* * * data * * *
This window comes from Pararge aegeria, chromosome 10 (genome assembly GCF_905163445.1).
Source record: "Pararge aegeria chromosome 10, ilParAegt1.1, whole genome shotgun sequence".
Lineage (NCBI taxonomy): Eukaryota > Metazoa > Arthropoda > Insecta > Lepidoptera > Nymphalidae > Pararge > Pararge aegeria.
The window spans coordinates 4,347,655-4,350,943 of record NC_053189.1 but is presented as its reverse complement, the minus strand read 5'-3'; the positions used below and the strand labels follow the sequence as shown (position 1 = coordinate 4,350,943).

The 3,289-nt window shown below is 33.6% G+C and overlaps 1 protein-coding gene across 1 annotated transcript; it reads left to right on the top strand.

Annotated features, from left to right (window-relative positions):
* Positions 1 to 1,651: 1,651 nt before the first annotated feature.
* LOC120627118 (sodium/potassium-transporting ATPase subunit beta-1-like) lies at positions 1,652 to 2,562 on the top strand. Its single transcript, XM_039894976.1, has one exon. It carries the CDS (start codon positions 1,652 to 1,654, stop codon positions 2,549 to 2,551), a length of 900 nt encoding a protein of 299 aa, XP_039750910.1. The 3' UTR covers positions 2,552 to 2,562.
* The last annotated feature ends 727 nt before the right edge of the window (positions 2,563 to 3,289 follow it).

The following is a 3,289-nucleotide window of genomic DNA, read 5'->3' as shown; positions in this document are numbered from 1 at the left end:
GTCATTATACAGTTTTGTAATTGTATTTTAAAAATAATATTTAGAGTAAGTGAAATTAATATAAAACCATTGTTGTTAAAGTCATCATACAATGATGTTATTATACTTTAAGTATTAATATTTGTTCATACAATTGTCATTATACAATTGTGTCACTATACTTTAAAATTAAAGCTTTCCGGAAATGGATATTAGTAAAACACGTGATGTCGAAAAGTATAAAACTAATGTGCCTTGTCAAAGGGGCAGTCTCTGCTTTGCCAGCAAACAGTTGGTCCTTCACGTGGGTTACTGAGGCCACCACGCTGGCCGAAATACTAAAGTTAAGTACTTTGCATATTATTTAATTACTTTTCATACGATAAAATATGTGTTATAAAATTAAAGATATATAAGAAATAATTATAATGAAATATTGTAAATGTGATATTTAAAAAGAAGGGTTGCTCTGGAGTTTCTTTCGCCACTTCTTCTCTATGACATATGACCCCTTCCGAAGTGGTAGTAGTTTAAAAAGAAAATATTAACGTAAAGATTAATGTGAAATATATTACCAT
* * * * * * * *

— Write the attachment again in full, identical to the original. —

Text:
This window comes from Pararge aegeria, chromosome 10 (genome assembly GCF_905163445.1).
Source record: "Pararge aegeria chromosome 10, ilParAegt1.1, whole genome shotgun sequence".
Lineage (NCBI taxonomy): Eukaryota > Metazoa > Arthropoda > Insecta > Lepidoptera > Nymphalidae > Pararge > Pararge aegeria.
The window spans coordinates 4,347,655-4,350,943 of record NC_053189.1 but is presented as its reverse complement, the minus strand read 5'-3'; the positions used below and the strand labels follow the sequence as shown (position 1 = coordinate 4,350,943).

The 3,289-nt window shown below is 33.6% G+C and overlaps 1 protein-coding gene across 1 annotated transcript; it reads left to right on the top strand.

Annotated features, from left to right (window-relative positions):
* Positions 1 to 1,651: 1,651 nt before the first annotated feature.
* LOC120627118 (sodium/potassium-transporting ATPase subunit beta-1-like) lies at positions 1,652 to 2,562 on the top strand. Its single transcript, XM_039894976.1, has one exon. It carries the CDS (start codon positions 1,652 to 1,654, stop codon positions 2,549 to 2,551), a length of 900 nt encoding a protein of 299 aa, XP_039750910.1. The 3' UTR covers positions 2,552 to 2,562.
* The last annotated feature ends 727 nt before the right edge of the window (positions 2,563 to 3,289 follow it).

The following is a 3,289-nucleotide window of genomic DNA, read 5'->3' as shown; positions in this document are numbered from 1 at the left end:
GTCATTATACAGTTTTGTAATTGTATTTTAAAAATAATATTTAGAGTAAGTGAAATTAATATAAAACCATTGTTGTTAAAGTCATCATACAATGATGTTATTATACTTTAAGTATTAATATTTGTTCATACAATTGTCATTATACAATTGTGTCACTATACTTTAAAATTAAAGCTTTCCGGAAATGGATATTAGTAAAACACGTGATGTCGAAAAGTATAAAACTAATGTGCCTTGTCAAAGGGGCAGTCTCTGCTTTGCCAGCAAACAGTTGGTCCTTCACGTGGGTTACTGAGGCCACCACGCTGGCCGAAATACTAAAGTTAAGTACTTTGCATATTATTTAATTACTTTTCATACGATAAAATATGTGTTATAAAATTAAAGATATATAAGAAATAATTATAATGAAATATTGTAAATGTGATATTTAAAAAGAAGGGTTGCTCTGGAGTTTCTTTCGCCACTTCTTCTCTATGACATATGACCCCTTCCGAAGTGGTAGTAGTTTAAAAAGAAAATATTAACGTAAAGATTAATGTGAAATATATTACCAT